Hospice palliative care is not a place, but rather an approach to the care of people with life-threatening illnesses (e.g. advanced cancers, end-stage heart and lung disease), which instead of focussing on the disease emphasizes the care of the whole person and their family, with particular attention to pain and symptom control and quality of life.
This care is provided by a multidisciplinary palliative care team with a core group of nurses, physicians and social workers supported by other professionals as necessary in areas such as pastoral care, physiotherapy, occupational therapy, psychiatry, pharmacy, art and music therapy. The care may provided in a variety of settings, including the patient’s home, a nursing home, palliative care unit, hospital in-patient unit or in a free-standing hospice.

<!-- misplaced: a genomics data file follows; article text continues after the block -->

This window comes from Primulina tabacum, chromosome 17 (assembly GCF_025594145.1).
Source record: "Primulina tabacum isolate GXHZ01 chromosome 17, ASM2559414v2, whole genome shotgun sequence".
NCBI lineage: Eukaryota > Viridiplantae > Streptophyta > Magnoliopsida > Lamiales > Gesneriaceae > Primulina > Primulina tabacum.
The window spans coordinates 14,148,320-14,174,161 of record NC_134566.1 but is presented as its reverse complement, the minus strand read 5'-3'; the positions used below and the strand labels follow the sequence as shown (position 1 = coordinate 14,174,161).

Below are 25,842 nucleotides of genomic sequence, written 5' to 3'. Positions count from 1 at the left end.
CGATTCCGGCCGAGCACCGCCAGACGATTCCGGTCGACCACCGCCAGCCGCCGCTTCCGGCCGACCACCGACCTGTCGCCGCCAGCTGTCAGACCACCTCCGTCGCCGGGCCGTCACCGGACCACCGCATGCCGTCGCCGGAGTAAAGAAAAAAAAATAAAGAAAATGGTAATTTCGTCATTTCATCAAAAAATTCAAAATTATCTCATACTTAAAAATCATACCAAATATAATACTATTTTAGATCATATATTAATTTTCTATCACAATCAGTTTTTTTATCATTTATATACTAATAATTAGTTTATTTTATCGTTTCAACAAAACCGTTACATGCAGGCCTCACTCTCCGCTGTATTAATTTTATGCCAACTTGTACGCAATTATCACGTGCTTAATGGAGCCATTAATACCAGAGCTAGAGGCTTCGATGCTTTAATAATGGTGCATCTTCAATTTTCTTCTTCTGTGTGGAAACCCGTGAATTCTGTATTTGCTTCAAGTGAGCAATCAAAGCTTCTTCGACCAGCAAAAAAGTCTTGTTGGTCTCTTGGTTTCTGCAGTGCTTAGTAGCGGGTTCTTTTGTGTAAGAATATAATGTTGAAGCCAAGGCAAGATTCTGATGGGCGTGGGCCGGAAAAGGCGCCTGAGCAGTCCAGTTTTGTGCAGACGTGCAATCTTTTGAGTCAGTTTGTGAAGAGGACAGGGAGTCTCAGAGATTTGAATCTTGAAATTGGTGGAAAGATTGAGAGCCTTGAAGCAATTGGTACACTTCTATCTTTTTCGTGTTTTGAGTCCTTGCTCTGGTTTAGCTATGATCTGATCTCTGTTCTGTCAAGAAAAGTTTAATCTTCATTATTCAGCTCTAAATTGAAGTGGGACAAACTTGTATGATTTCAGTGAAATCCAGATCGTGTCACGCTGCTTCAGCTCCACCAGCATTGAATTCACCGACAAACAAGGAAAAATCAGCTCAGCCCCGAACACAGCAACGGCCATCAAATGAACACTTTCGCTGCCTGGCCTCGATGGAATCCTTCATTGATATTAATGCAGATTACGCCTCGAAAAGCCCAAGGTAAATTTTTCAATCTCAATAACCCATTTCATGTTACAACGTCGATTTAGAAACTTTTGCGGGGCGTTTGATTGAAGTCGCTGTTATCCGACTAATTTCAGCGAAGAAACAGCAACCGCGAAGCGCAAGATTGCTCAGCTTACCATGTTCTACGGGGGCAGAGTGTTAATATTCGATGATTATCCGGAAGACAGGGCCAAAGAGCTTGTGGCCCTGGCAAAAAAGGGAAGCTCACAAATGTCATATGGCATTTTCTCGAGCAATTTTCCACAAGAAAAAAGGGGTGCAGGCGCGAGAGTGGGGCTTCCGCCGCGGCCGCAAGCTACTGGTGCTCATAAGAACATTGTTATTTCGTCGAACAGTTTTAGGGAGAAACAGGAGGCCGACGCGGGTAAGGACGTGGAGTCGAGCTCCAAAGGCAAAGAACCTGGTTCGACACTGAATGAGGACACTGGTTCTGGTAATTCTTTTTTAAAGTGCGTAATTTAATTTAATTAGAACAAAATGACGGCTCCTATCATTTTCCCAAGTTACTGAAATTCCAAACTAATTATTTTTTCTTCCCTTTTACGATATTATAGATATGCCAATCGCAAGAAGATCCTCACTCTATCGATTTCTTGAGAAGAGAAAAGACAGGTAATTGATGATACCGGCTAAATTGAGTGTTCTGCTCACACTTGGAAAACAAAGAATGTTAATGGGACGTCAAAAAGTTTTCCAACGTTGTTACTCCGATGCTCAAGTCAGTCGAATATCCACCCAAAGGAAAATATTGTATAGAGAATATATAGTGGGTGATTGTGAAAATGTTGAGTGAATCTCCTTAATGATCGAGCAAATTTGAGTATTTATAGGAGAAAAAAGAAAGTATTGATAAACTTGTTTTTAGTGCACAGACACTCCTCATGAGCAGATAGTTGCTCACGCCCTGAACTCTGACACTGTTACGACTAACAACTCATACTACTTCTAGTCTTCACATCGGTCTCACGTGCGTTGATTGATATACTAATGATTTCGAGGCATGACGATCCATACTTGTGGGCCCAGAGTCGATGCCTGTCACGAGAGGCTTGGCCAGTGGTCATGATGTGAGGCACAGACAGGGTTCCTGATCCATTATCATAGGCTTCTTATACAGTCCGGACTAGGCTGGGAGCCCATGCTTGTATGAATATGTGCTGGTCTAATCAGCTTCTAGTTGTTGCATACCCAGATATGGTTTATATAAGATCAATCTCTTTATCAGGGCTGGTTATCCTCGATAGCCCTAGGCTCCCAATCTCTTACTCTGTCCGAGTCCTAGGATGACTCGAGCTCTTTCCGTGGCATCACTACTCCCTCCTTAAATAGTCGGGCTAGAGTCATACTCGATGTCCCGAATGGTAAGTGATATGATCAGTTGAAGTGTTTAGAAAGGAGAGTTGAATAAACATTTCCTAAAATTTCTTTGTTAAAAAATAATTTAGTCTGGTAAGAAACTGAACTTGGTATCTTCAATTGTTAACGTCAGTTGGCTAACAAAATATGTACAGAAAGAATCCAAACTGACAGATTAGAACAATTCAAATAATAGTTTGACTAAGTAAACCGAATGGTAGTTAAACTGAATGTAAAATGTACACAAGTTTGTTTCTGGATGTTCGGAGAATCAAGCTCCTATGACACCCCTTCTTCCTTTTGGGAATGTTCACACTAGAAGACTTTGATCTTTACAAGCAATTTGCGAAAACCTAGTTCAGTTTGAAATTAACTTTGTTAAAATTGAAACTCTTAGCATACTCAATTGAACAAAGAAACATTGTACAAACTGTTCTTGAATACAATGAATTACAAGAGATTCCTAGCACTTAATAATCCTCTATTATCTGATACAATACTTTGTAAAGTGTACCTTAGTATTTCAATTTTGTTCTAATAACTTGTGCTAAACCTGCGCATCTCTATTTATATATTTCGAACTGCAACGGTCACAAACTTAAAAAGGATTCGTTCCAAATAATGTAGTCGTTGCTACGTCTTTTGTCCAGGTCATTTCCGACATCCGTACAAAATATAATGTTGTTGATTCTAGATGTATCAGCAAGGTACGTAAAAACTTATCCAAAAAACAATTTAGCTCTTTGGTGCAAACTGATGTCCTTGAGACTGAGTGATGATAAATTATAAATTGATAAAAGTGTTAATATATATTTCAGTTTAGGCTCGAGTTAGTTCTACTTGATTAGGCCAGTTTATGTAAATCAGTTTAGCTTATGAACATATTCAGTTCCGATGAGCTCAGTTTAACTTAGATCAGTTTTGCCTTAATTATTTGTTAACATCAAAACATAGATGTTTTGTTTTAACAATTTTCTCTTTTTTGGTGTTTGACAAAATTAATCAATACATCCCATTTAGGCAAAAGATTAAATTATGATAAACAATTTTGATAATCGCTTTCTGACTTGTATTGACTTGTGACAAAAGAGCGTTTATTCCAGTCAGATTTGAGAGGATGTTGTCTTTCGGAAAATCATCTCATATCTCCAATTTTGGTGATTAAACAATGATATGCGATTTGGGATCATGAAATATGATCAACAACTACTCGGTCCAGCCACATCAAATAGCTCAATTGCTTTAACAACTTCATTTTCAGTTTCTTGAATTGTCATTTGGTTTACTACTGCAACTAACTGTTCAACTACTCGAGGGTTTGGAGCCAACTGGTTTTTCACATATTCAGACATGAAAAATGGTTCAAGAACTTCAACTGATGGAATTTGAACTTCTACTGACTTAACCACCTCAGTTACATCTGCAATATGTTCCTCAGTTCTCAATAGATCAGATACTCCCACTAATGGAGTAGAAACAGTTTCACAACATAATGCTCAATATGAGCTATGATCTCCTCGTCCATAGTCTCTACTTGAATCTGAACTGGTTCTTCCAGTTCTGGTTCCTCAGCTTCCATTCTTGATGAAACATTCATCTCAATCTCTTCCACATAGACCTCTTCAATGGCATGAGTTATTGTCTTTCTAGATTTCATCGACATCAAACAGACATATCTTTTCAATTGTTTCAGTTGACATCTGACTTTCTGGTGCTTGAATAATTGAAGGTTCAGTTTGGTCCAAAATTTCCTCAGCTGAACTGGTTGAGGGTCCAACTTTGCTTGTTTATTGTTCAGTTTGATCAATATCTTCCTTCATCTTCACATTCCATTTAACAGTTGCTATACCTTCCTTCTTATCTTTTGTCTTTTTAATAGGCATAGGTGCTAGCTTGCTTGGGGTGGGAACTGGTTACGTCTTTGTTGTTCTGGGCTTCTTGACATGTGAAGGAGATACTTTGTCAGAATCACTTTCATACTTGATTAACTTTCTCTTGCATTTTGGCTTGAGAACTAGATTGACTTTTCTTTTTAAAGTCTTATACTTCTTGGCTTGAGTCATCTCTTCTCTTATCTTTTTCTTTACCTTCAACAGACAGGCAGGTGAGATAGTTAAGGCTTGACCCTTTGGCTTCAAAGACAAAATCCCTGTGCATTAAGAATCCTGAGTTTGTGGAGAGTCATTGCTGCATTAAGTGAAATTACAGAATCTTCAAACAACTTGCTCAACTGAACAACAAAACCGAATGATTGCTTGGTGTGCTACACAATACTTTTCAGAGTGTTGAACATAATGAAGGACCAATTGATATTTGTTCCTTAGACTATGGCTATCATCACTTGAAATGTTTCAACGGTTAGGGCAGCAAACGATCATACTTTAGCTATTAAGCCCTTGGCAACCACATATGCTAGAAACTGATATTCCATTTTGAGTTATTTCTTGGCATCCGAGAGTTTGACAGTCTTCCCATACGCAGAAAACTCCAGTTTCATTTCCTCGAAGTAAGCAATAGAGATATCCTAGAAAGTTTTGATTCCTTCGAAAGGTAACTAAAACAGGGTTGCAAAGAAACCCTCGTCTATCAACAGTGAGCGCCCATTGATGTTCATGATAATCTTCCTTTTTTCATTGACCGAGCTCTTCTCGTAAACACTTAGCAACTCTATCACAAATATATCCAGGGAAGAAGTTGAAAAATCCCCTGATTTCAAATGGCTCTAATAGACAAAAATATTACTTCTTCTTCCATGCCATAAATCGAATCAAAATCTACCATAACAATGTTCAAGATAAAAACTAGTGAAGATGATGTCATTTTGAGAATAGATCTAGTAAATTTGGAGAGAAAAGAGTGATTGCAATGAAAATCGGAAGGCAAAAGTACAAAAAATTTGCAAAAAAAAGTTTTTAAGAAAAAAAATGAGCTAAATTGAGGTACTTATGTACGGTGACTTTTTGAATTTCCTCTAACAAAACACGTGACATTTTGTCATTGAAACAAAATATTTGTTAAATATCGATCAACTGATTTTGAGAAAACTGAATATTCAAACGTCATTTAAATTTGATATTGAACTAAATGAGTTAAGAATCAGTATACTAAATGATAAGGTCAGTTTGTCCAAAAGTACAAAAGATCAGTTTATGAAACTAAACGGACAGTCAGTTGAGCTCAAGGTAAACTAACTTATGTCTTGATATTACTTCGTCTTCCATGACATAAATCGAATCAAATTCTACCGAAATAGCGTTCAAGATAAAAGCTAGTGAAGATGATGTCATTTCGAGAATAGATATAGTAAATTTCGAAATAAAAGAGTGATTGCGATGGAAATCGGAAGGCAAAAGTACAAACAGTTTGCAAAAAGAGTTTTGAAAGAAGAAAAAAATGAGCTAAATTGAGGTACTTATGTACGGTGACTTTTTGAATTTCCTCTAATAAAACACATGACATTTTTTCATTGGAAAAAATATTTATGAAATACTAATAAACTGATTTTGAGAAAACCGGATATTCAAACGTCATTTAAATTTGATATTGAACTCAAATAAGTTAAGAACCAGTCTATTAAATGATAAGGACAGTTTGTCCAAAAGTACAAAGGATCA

Historically palliative care was synonymous with end-of-life care, but following the pioneering work of Dame Cicely Saunders at St Christopher’s Hospice in the 1970s the ‘palliative approach’ is now increasingly being integrated into cancer care at a much earlier stage, also into health care in general.
Hospice palliative care seeks to help people approaching the end of their life to continue to live with meaning and dignity, to relieve their suffering and ultimately to have ‘a good death’.